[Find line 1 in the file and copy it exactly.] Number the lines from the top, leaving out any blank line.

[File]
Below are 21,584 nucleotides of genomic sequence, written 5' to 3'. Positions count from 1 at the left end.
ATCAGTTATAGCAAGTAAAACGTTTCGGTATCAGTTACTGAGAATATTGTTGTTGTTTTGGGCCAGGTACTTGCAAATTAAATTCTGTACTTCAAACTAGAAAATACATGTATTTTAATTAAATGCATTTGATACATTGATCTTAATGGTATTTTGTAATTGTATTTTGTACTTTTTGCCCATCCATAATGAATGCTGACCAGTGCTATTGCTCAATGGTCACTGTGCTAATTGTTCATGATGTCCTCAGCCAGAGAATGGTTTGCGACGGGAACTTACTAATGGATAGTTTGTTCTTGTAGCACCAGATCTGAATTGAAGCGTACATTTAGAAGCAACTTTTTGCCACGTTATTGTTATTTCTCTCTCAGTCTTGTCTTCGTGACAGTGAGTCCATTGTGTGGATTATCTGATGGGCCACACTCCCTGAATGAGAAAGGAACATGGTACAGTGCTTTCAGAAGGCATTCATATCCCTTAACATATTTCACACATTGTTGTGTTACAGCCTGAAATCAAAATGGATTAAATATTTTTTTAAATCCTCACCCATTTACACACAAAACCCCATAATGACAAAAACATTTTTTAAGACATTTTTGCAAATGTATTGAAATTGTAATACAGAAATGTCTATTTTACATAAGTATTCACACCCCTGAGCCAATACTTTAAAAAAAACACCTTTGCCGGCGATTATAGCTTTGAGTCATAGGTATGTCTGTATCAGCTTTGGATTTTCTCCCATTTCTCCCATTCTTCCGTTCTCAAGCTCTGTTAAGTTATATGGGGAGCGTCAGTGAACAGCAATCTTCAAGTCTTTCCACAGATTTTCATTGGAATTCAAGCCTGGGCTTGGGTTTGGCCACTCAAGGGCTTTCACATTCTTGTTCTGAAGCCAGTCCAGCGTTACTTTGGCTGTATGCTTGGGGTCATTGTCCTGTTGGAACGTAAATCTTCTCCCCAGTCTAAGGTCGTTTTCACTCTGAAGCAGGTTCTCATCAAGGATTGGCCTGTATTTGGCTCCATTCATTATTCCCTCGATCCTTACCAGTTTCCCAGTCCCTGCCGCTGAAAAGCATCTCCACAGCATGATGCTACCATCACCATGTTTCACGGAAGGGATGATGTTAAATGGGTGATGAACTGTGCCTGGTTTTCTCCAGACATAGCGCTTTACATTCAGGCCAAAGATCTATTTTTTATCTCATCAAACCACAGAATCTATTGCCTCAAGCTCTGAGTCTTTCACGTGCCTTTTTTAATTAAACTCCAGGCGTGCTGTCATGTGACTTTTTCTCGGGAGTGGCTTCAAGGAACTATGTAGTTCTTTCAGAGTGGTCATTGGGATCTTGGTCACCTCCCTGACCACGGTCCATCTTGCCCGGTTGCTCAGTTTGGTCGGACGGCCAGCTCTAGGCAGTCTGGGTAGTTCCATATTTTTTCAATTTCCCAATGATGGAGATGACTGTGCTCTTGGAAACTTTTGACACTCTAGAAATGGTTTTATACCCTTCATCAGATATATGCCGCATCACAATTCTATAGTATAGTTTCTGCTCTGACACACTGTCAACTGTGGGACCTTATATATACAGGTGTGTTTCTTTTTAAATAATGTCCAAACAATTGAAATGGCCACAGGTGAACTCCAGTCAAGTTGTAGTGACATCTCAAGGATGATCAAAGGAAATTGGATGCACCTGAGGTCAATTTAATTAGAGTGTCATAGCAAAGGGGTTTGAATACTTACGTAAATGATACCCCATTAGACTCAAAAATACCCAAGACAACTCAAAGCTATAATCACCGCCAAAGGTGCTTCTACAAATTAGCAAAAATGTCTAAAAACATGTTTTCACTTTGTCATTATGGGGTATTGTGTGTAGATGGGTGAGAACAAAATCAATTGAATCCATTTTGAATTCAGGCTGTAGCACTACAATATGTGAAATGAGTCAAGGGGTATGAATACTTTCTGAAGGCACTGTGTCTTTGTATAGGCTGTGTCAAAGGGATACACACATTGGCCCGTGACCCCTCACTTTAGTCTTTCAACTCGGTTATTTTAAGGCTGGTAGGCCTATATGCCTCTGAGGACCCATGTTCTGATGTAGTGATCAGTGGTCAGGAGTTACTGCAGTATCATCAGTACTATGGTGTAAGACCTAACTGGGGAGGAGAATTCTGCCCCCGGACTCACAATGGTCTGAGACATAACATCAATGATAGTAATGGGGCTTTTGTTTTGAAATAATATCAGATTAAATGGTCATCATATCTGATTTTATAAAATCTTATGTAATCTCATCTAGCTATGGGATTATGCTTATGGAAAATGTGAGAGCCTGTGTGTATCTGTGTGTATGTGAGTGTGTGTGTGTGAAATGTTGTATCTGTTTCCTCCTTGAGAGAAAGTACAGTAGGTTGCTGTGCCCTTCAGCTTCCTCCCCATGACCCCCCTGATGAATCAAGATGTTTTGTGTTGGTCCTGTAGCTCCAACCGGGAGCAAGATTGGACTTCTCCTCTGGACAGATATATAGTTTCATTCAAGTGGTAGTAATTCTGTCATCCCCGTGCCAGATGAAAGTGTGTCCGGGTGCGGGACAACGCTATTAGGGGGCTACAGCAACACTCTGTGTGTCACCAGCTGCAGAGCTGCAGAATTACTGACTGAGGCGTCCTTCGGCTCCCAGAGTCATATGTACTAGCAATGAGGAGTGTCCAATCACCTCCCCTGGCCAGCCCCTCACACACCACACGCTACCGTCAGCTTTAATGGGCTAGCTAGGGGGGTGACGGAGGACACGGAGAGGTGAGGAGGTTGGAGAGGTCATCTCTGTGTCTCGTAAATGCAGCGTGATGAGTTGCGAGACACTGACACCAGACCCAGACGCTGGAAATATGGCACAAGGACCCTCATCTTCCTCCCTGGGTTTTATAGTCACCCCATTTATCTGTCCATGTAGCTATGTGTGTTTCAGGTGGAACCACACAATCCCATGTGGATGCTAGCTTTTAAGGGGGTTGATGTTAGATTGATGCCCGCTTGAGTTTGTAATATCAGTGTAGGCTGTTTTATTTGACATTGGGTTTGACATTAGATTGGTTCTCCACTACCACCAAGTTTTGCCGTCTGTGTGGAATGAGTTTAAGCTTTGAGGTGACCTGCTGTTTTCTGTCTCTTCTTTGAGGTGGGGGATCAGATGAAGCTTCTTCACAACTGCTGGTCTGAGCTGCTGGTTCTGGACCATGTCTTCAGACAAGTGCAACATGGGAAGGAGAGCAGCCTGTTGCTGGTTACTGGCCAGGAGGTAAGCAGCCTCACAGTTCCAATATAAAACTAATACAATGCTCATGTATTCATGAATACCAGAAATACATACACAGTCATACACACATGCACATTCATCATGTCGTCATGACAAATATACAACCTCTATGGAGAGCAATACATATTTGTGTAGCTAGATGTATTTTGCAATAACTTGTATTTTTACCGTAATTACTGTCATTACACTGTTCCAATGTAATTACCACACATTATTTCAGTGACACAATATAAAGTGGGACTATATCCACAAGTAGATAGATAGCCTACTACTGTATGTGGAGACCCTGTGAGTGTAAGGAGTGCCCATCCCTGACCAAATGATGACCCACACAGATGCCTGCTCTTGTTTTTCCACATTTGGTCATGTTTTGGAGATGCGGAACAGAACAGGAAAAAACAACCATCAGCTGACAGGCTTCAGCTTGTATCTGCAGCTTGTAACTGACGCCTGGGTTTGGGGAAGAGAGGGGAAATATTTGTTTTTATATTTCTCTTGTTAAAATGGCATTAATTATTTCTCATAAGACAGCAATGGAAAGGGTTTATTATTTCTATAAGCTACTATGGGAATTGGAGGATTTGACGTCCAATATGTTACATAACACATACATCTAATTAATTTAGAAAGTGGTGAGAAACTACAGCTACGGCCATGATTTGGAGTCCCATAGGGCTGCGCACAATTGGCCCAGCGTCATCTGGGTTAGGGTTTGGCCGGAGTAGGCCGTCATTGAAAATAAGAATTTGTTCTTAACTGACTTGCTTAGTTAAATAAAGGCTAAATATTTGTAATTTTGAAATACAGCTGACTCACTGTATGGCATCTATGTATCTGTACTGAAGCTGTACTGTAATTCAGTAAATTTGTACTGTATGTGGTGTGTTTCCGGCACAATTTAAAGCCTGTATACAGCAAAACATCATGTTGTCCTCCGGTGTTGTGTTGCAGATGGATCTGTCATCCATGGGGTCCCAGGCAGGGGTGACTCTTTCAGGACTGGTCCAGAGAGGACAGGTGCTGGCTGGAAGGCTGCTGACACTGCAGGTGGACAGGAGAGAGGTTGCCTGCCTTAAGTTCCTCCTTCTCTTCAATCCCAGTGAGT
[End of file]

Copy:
Below are 21,584 nucleotides of genomic sequence, written 5' to 3'. Positions count from 1 at the left end.